The authors conjecture – though do not investigate this further – that the increase in wage inequality in developing countries might be partly explained by the more complex technologies that are employed in production processes due to the import of capital goods.

Juvenile Incarceration, Human Capital and Future Crime: Evidence from Randomly-Assigned Judges

Anna Aizer and Joseph Doyle

NBER Working Paper No. 19102 (2013)

Available from:

In the US in 2010, nearly 0.25 per cent of all 10-19 year olds were in prison. This is a rate out of all proportion to that experienced in any other country. A stay of 12 months in prison costs the taxpayer about £50,000 in the US. In this research, the authors examine the impact of the use of juvenile detention (imprisonment) on future outcomes. Using a database of 35,000 people over ten years, they find that, for those for whom the decision to detain is marginal, there is a decrease in high school completion and an increase in the likelihood of adult imprisonment if the individual is imprisoned. It therefore appears that, for the individual, juvenile imprisonment undermines human capital accumulation and increases the probability of a person pursuing crime as an adult. The authors point out that there are effective alternatives to juvenile detention. The most obvious are properly monitored and enforced curfews and electronic monitoring. It could be objected that, though these results suggest that imprisonment should be used less and would reduce future crime, it is possible that strict punishments might deter other juveniles and also that, whilst incarcerated, juveniles cannot commit crime and thus imprisonment may have a direct effect on crime. The authors argue that the first objection at least is likely to be of marginal significance.

Academic and Research Director, IEA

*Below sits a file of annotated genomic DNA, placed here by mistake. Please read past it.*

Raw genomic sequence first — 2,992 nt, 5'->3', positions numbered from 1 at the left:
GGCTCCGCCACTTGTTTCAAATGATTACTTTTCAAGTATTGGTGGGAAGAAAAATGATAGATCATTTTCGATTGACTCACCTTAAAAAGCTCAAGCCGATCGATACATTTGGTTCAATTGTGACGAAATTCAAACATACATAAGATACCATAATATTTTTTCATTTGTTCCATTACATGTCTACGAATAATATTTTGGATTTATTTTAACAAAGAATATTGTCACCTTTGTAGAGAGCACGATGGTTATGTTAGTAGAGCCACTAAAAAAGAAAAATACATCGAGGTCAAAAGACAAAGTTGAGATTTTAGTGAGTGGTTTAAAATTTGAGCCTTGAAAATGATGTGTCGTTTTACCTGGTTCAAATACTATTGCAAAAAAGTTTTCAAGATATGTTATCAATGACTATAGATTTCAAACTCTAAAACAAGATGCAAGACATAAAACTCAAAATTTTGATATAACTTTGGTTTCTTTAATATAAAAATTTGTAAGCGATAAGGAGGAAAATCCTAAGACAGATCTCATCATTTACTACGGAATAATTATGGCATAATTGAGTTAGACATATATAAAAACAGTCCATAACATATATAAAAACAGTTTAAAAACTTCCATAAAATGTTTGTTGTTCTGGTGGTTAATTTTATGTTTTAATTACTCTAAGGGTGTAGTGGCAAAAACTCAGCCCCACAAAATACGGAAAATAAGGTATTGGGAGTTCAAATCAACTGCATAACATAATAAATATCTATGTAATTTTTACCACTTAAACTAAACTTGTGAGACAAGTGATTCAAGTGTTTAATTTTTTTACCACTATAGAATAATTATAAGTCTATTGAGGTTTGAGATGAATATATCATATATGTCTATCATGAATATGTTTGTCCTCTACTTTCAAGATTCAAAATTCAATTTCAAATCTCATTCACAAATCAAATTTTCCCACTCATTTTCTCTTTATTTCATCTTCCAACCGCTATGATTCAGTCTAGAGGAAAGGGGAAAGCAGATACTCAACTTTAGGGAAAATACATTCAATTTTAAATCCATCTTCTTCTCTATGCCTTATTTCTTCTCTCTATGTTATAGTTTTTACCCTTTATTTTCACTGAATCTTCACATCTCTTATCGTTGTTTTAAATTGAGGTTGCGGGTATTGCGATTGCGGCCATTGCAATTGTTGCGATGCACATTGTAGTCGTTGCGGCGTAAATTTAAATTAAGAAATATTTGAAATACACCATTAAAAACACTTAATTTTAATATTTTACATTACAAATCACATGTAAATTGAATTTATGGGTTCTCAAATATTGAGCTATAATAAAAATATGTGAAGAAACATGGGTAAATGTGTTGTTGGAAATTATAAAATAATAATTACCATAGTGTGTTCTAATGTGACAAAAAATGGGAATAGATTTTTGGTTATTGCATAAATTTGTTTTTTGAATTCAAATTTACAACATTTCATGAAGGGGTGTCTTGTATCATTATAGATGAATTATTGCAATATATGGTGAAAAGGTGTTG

Philip Booth is Senior Academic Fellow at the Institute of Economic Affairs. He is also Director of the Vinson Centre and Professor of Economics at the University of Buckingham and Professor of Finance, Public Policy and Ethics at St. Mary’s University, Twickenham. He also holds the position of (interim) Director of Catholic Mission at St. Mary’s having previously been Director of Research and Public Engagement and Dean of the Faculty of Education, Humanities and Social Sciences. From 2002-2016, Philip was Academic and Research Director (previously, Editorial and Programme Director) at the IEA. From 2002-2015 he was Professor of Insurance and Risk Management at Cass Business School. He is a Senior Research Fellow in the Centre for Federal Studies at the University of Kent and Adjunct Professor in the School of Law, University of Notre Dame, Australia. Previously, Philip Booth worked for the Bank of England as an adviser on financial stability issues and he was also Associate Dean of Cass Business School and held various other academic positions at City University. He has written widely, including a number of books, on investment, finance, social insurance and pensions as well as on the relationship between Catholic social teaching and economics. He is Deputy Editor of Economic Affairs. Philip is a Fellow of the Royal Statistical Society, a Fellow of the Institute of Actuaries and an honorary member of the Society of Actuaries of Poland. He has previously worked in the investment department of Axa Equity and Law and was been involved in a number of projects to help develop actuarial professions and actuarial, finance and investment professional teaching programmes in Central and Eastern Europe. Philip has a BA in Economics from the University of Durham and a PhD from City University.